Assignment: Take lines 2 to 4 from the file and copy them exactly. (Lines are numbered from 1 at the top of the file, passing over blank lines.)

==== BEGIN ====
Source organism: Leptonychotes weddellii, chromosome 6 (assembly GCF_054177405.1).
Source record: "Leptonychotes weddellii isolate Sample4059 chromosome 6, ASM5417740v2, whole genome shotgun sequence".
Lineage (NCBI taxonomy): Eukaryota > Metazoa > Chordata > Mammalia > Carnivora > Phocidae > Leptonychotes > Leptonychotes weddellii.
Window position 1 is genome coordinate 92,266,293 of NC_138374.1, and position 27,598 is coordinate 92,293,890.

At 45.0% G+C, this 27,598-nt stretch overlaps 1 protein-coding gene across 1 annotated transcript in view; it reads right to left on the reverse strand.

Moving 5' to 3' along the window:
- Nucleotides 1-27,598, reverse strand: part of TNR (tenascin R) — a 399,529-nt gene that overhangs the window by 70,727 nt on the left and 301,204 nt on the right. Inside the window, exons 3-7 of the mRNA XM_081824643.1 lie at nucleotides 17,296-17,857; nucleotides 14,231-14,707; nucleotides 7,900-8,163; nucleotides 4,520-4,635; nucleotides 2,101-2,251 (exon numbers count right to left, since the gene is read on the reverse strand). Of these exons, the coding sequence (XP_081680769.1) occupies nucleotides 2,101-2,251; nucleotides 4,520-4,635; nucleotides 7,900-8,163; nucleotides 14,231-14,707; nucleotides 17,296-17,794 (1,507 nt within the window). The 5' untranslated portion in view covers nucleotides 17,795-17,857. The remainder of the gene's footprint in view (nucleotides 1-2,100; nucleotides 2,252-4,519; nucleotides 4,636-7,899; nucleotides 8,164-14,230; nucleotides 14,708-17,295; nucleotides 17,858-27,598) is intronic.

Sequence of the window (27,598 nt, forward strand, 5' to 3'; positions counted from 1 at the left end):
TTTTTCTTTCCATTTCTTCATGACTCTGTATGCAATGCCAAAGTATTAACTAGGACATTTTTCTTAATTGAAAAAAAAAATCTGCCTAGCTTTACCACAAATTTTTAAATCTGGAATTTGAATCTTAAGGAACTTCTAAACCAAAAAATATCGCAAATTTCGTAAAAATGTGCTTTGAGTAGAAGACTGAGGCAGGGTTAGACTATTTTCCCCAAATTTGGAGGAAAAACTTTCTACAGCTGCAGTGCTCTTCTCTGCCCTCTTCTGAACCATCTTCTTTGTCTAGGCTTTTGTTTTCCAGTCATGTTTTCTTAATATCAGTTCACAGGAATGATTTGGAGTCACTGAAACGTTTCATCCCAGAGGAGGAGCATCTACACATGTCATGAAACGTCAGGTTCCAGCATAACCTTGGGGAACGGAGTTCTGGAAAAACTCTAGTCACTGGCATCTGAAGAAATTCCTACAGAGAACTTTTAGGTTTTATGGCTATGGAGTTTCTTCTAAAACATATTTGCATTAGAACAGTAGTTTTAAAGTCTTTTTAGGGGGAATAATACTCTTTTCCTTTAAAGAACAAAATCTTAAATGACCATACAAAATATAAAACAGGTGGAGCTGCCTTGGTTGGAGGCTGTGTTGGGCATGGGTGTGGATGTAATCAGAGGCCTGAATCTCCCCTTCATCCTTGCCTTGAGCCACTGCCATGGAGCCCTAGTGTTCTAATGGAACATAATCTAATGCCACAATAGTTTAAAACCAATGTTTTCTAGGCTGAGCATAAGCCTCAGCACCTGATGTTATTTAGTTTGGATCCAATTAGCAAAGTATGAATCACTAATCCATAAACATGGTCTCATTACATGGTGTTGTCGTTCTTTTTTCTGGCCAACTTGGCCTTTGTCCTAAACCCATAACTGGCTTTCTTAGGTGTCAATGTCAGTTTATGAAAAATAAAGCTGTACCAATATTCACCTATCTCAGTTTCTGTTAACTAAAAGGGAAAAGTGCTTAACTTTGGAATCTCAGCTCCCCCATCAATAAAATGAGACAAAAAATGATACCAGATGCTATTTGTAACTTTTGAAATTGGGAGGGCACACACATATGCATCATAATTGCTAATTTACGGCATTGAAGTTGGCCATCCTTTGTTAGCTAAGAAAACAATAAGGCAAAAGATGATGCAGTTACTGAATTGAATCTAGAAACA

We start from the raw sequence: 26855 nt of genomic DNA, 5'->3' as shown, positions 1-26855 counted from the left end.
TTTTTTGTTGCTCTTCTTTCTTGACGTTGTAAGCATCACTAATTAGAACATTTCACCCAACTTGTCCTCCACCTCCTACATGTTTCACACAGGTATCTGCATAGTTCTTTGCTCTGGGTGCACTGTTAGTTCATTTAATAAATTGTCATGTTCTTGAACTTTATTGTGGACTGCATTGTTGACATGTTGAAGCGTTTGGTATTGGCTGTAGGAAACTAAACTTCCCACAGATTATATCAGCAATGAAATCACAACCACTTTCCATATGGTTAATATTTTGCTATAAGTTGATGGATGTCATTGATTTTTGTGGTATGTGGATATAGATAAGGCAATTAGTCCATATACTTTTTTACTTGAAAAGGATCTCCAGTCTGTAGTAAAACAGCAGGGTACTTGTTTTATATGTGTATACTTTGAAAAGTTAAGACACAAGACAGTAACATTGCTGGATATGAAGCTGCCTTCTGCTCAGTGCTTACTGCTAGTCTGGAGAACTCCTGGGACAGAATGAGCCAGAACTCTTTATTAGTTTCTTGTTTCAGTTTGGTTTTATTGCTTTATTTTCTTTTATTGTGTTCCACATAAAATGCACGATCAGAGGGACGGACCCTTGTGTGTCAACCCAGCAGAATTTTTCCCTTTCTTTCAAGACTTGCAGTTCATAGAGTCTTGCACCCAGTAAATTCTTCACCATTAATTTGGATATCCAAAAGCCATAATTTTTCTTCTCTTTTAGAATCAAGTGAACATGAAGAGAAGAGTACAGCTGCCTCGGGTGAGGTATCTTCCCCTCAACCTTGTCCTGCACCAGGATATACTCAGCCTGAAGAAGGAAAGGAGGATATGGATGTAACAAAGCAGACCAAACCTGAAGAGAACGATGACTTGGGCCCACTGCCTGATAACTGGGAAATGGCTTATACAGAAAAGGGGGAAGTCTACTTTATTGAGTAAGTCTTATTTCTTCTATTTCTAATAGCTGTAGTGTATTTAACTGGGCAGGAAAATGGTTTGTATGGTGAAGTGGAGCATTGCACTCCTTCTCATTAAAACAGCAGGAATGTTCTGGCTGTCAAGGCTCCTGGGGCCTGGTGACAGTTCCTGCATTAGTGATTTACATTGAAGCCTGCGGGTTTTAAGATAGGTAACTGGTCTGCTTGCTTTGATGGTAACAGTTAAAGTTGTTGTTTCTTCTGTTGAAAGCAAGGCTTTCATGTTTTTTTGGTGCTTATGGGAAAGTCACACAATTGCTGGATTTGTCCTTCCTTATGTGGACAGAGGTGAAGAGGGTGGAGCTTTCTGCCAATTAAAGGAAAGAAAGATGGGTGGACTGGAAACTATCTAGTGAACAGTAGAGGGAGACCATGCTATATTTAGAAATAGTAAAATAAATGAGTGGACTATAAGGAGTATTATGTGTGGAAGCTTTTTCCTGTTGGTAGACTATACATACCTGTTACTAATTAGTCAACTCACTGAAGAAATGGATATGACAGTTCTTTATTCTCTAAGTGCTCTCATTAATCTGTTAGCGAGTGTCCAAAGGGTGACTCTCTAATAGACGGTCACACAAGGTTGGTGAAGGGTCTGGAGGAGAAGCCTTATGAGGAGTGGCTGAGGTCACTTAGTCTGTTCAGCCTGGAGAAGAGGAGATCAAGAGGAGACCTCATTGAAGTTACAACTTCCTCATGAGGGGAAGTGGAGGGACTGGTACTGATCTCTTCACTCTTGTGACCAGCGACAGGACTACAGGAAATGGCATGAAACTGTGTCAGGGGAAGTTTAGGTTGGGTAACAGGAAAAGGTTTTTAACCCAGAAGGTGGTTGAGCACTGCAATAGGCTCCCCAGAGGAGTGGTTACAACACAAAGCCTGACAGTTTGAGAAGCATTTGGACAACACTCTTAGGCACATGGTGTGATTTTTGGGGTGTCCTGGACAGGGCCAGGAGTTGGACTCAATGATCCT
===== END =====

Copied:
Source record: "Leptonychotes weddellii isolate Sample4059 chromosome 6, ASM5417740v2, whole genome shotgun sequence".
Lineage (NCBI taxonomy): Eukaryota > Metazoa > Chordata > Mammalia > Carnivora > Phocidae > Leptonychotes > Leptonychotes weddellii.
Window position 1 is genome coordinate 92,266,293 of NC_138374.1, and position 27,598 is coordinate 92,293,890.